Kirk has been hosting mmm-yoso!!!, a food blog, for over 7 years now. Amazing. Sometimes he lets Cathy post about her culinary adventures. And every once in a long while ed (from Yuma) posts about his. Today is one of those days. Thanks Kirk!
Unlike our largely unplanned visit to the Kensington Grill, Tina and I had made a reservation at the Sea Rocket Bistro so that we could get together with some old friends of ours visiting from Monterey, Steve and Helen. None of us had eaten at the restaurant previously, but I had heard some good reports on it and it looked interesting online, featuring fresh seafood and local ingredients.
Finding parking anywhere close to the corner of 30th St. and Upas proved to be difficult, so we were a few minutes late for the reservation, and I forgot to take a photo of the exterior. As soon as we entered, Tina and I were overwhelmed by the loud crowd packed two and three deep at the bar – this is a picture from our table:
Clearly happy hour is a big deal at Sea Rocket, but maybe the name of the place should be changed to Sea Racket because IT WAS EXTREMELY NOISY. I am tolerant of most restaurants’ ambience since I am primarily interested in the food, but still, it was difficult to have a conversation with our friends even though we were sitting as far away from the bar as could be arranged.
Looking at the appetizer side of the menu – which we were told had just been printed – we selected the watermelon salad and the local steamers. Before any of our dishes arrived, a nice plate of sliced artisan bread, accompanied by herbed honey butter, showed up at our table:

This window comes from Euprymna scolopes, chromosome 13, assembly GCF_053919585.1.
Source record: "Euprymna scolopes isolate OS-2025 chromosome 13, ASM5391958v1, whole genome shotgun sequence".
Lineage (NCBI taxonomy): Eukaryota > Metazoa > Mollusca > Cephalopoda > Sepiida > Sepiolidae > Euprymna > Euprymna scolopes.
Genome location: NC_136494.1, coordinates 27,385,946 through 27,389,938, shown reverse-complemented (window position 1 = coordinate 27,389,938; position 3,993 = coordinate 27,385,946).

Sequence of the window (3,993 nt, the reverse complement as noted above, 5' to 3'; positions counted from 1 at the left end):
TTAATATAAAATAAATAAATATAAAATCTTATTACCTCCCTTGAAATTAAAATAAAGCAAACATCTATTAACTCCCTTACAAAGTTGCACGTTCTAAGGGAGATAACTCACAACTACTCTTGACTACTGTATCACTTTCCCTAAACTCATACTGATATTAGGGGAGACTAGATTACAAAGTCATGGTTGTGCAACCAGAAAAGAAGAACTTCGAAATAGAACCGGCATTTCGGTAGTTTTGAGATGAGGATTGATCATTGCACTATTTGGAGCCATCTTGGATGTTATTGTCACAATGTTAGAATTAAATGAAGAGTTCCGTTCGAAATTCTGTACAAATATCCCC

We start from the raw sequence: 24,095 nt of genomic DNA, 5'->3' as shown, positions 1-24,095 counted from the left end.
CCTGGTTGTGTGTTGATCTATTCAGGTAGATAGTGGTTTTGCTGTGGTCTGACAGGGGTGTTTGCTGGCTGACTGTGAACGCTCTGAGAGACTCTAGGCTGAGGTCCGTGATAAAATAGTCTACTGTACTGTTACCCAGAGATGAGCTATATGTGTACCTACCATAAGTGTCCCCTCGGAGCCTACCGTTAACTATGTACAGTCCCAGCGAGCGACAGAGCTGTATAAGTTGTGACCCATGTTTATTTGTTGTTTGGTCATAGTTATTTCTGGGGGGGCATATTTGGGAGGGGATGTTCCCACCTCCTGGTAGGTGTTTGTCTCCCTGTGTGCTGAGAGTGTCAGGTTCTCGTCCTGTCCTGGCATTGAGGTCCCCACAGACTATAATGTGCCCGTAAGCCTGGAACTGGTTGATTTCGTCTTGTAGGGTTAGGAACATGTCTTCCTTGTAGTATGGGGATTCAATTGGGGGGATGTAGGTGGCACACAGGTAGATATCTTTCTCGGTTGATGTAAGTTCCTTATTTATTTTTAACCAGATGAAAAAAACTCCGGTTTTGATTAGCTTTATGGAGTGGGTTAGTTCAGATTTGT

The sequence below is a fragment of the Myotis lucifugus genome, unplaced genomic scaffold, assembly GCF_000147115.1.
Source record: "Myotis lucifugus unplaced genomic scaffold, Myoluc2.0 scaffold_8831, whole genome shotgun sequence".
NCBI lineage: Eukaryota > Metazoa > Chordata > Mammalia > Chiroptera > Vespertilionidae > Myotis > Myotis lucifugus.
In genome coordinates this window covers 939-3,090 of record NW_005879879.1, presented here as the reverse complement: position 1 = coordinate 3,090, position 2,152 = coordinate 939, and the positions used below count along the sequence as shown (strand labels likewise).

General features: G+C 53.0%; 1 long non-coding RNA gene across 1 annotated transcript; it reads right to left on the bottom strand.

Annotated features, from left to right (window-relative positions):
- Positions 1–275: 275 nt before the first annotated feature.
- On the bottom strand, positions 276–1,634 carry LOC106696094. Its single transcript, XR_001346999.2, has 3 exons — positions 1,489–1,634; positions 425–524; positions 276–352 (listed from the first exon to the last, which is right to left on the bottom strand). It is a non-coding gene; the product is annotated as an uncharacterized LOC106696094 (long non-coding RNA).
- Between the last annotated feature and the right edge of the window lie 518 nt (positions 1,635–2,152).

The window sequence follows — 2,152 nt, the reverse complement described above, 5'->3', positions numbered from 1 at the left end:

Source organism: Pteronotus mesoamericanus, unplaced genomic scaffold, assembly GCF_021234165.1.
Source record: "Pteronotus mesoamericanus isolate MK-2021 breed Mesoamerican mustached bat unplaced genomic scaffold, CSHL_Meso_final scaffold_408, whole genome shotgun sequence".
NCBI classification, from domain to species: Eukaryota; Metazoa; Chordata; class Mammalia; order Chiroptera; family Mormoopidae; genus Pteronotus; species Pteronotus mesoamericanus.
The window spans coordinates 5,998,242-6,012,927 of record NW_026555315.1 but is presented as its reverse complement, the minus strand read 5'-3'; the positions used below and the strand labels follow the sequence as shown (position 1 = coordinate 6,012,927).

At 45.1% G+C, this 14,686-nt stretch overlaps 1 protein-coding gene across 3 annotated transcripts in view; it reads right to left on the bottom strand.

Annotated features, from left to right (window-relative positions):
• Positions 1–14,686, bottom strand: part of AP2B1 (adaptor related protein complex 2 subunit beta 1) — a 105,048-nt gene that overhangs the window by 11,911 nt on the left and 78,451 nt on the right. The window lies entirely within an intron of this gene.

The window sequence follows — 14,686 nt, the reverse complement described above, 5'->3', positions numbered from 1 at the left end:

This was a very promising start the meal. The bread had a nice, light and crunchy crust and a smooth and flavorful crumb. We all liked the slightly sweet slightly herby flavor of the spread.
The bistro had an extensive beer and wine list – in fact, more beers seemed listed than wines. Since it was a Wednesday, all bottles were 20% off. I was amazed to see an Albariño from Edna Valley on this wine list as well, and having been so pleased with a similar wine at Kensington grill, we selected a different Albariño to accompany our meal:
Although this wine is more expensive (by winery list price) than the version from Tangent, neither Tina nor I thought it was quite as good as that wine, lacking the peach and tropical fruit salad finish. On the other hand, particularly with 20% off, the wine was priced very well in the restaurant ($38.40 after discount).
Large chunks of yellow and red melon accompanied a small round of goat cheese – all topped with roasted pumpkin seeds, a little frisee, a baby lettuce leaf, and a white balsamic dressing. Very nicely done. Good flavors and a well presented dish.